Masks in Heat

A man wears his mask as he sits on a bench by himself at Kitchen Kettle Village in Intercourse Tuesday July 21, 2020.

As Lisa Landis spoke late Tuesday Morning, temperatures in Lancaster County reached above 90 degrees for the fifth day in a row, continuing a potentially health-threatening heat wave.

To Landis, a spokeswoman for the local Red Cross, dealing with high temperatures is routine. Typically, Red Cross officials would work with municipal leaders to set up cooling centers.

“These are staffed locations with cold drinks, air conditioning, snacks and relief from the heat for those without other means of reprieve,” she said.

But 2020 is not a typical year. The COVID-19 pandemic has made public gatherings dangerous sources of contagion, and the same would be true for cooling centers, Landis said.

“Following COVID-19 safety guidance, we are not currently operating any congregate cooling centers,” she said.

That’s true despite the fact that excessive heat has been linked to more deaths than any other weather events, she said.

And David Johnson, a physician with Lancaster General Health’s Kissel Hill Urgent Care, explained exactly why heat is so dangerous.

In addition to quickly leading to conditions like dehydration, excessive heat can increase body temperatures so severely that the brain ceases to function properly, leading to illnesses like heat exhaustion and heat stroke, he said.

Heat exhaustion can lead to tiredness, rashes and cramping, Johnson said, explaining healthy people can often remedy those symptoms with plenty of fluids and a cold bath.

More severely, symptoms like hot, red skin; changes in consciousness; vomiting; and high body temperature are signs of potentially life-threatening heat stroke.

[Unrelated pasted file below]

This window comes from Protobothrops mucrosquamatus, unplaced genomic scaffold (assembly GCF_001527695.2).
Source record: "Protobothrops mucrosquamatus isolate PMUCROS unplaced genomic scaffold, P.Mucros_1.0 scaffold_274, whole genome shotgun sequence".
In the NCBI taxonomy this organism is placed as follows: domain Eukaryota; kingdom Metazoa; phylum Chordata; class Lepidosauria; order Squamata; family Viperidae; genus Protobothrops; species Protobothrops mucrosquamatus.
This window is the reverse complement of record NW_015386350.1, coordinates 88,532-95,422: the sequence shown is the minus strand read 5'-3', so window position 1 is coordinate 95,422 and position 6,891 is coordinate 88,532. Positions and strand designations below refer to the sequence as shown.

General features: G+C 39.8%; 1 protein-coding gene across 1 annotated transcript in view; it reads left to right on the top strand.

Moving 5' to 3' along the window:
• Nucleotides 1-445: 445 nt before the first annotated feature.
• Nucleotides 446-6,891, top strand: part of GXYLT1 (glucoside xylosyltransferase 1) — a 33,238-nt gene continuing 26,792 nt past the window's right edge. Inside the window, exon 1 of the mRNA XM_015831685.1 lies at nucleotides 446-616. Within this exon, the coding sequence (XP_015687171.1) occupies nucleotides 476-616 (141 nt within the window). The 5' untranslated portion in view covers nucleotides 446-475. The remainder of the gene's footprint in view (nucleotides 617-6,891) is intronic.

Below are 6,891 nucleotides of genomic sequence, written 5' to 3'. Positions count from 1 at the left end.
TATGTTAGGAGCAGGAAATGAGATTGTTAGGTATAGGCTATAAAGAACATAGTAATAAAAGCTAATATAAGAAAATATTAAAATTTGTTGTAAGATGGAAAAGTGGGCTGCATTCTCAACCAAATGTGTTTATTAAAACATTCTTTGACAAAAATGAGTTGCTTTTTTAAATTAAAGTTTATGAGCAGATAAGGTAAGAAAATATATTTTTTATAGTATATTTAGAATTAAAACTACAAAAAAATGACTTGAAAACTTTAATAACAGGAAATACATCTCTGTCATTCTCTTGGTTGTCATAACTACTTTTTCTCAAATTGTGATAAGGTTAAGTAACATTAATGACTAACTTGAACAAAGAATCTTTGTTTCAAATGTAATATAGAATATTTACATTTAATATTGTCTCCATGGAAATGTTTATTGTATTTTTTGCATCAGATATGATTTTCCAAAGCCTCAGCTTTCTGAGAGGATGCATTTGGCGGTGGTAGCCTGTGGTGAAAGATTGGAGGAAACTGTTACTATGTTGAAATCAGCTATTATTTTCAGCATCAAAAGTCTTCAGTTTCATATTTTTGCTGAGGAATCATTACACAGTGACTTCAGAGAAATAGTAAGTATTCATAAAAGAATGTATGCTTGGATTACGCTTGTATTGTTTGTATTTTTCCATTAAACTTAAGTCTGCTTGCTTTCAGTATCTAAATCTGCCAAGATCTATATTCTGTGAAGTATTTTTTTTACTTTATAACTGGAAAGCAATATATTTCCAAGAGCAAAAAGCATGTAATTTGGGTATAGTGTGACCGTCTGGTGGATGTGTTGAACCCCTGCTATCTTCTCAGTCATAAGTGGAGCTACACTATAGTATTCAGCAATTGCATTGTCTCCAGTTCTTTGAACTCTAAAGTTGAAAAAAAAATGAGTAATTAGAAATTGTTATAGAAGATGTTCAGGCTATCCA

People suffering those symptoms should seek out medical attention immediately, even during the pandemic, Johnson said, dismissing rumors that doctors’ offices and hospitals are hot spots for contagion.

“There is a lot that goes into keeping a very safe environment,” he said. “I would say the risk to them is very low.”

The pandemic factor

Still, Johnson was willing to admit that the pandemic, specifically mask wearing, has complicated heat-related concerns. That’s because breathing is one of the main ways the body regulates temperature, he said, adding masks impede that process.

“If you don’t need to wear a mask outdoors, I don’t recommend it,” Johnson said, referring to periods of extreme heat.

State Gov. Tom Wolf has mandated that Pennsylvanians wear masks in public when they cannot maintain a 6-foot distance from others who do not live in the same house.

Among those most susceptible to heat-related illnesses are people above age 65 and those with underlying health conditions — demographics also considered at-risk for life-threatening COVID-19 symptoms.

It’s a fact that Lon Wible said he’s acutely aware of. Wible is the director of Lancaster County’s Office of Aging, which runs eight senior centers throughout the county — senior centers, which typically operate as cooling stations for the elderly during heat waves, he said.

A heat wave is defined as three or more consecutive days with highs of at least 90 degrees.

Because of the pandemic, senior centers have been closed since mid-March and remain closed despite the recent heat, Wible said, revealing that the centers each serve about 20 to 50 seniors a day.

Often, aging experts also will direct elderly people without air conditioning to public places like malls, libraries and other cool retail spaces, he said. Many of those places also have closed due to COVID-19, and even when they’ve reopened, they serve as locations where the virus could potentially spread.

“That is the challenge,” he said. “You really need to remain in your house in a safe environment.”

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